PINEHURST, N.C. – Yes, her run at playing No. 2 at Pinehurst Resort and Country Club came to an end a day earlier, but the 2014 U.S. Women’s Open Championship’s youngest-ever qualifier, 11-year old Lucy Li, was walking with the final group on Saturday.
The young phenom was following two previous young participants in the USGA championship, Michelle Wie and Lexi Thompson, as they led the field and were the only players in red numbers to start the day.
Li wasn’t walking next to them on the fairway, but inside the ropes, along with media members and USGA officials and scorers.
She was at a distance but close enough to take it all in – the good and the not-so-good that each player showcased in trying to get one step closer to winning the major title.
It was a challenging day for Thompson who struggled on her back nine with four bogeys between the 11th and 16th holes, but finished with a long birdie putt on 18 to end the day at 4-over par and sat tied for seventh place at +3 overall.
After Wie and Thompson would hit their drives and progress to their next shot location, the crowd would also include Li in their supportive cheers along the outer edges of the ropes and from within the pine trees and sand-covered walkways.
“We love you Lucy,” they screamed.
As she heard their calls, the youngster smiled and even made a quick wave, not knowing if she should do so or not.
It was such an innocent and honest presentation and she remained just as appealing to everyone even though she wasn’t swinging a golf club.
That’s how she did it when she posted consecutive scores of 78 during the first two rounds of play on one of the longest course setups in women’s championship history at the ‘home of American golf’.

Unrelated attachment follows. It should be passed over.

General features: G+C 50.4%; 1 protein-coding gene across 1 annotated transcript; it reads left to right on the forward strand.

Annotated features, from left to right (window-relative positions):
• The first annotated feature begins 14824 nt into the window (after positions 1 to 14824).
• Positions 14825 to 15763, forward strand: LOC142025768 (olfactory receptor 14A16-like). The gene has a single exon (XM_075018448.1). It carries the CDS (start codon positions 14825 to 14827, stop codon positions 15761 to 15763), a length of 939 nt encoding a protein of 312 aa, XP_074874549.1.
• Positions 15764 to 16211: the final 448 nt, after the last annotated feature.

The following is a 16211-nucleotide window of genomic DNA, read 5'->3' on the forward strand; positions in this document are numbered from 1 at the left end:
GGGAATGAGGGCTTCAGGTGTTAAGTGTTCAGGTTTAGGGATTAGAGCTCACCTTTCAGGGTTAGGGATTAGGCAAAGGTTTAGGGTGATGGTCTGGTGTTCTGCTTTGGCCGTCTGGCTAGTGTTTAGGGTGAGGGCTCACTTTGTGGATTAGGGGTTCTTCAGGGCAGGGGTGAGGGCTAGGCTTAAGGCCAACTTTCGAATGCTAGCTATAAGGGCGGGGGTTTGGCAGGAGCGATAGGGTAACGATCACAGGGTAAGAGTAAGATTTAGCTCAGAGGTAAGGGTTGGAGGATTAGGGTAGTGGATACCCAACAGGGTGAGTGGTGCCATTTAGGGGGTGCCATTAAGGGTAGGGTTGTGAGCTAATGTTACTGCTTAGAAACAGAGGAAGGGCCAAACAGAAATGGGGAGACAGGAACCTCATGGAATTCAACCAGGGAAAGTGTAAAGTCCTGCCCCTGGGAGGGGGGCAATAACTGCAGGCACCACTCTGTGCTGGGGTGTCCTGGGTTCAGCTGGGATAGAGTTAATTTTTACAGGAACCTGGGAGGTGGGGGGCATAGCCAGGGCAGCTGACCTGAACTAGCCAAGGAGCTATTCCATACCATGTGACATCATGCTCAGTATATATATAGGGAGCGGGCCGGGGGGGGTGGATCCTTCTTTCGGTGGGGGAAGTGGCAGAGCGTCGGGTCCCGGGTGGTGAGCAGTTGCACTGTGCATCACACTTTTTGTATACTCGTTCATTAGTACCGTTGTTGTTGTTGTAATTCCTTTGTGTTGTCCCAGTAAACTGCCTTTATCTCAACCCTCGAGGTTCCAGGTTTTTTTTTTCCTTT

Her ease in answering questions after shooting 8-over par while licking an ice cream treat and answering that double and triple-bogey’s wouldn’t help her make the cut were obvious but refreshing statements coming from a pre-teen on an adult stage.
She was there to give it her best shot and to learn – and to have fun.
By all accounts, anytime she was asked that, she confirmed it.
Even Wie didn’t mind her being around as she struggled on the back nine with a double and two bogeys between the 11th and 14th holes to eventually finish 2-over par on the day, but still retaining a share of the 54-hole lead.
“I mean, you know, she’s great,” Wie said of Li.
“I saw her out there today watching most of 18 holes. And she’s just so cute. And I watched a couple of holes yesterday on TV watching her play. She’s really talented. She’s got a really bright future ahead of her. I’m really excited for her that she gets the experience. I ran into her in the locker room and talked to her little bit. And I hope she comes out tomorrow and watch. It’s great to see her out there.”
Wie knows what garnering so much attention can do to a young player, both good and bad.
It’s all that she’s known since she began playing in high-profile tournaments at a similarly young age as well.
Thus, it was refreshing to hear the support Wie provided Li even while trying to focus on winning her first career major and following her most difficult day of play.
Her willingness to answer questions about a junior golfer who was no longer a factor in the tournament, but one who she knew was looking up to her, was humble.
She didn’t have to do it, but she did it, and with poise.
One media member described the attention that Li received all week as an opportunity for Wie to fly under the radar, so to speak.
No extra pressure to win, even while leading after 36 holes and co-leading after 54.
It was a simple approach that Li used, knowingly or not, as she rarely ever looked down or defeated following her rounds of play.
Tired and drained, yes, but sad, no.
Maybe not so coincidentally, it was the same way Wie looked while losing the lead at one point and then finishing with part possession of it.
“I’m just going to go out there – just going to try as hard as I can,” Wie said.
“I think that I’m really grateful that I have another opportunity at this. I also feel like as an American I just feel very proud that I’m in contention. And I will play with pride tomorrow. And I’m going to have fun.”
What better example and memory could an 11-year old take away from a 24-year old player who’s walked in similar shoes and was willing to share her journey while contending for such a prestigious and career-defining title.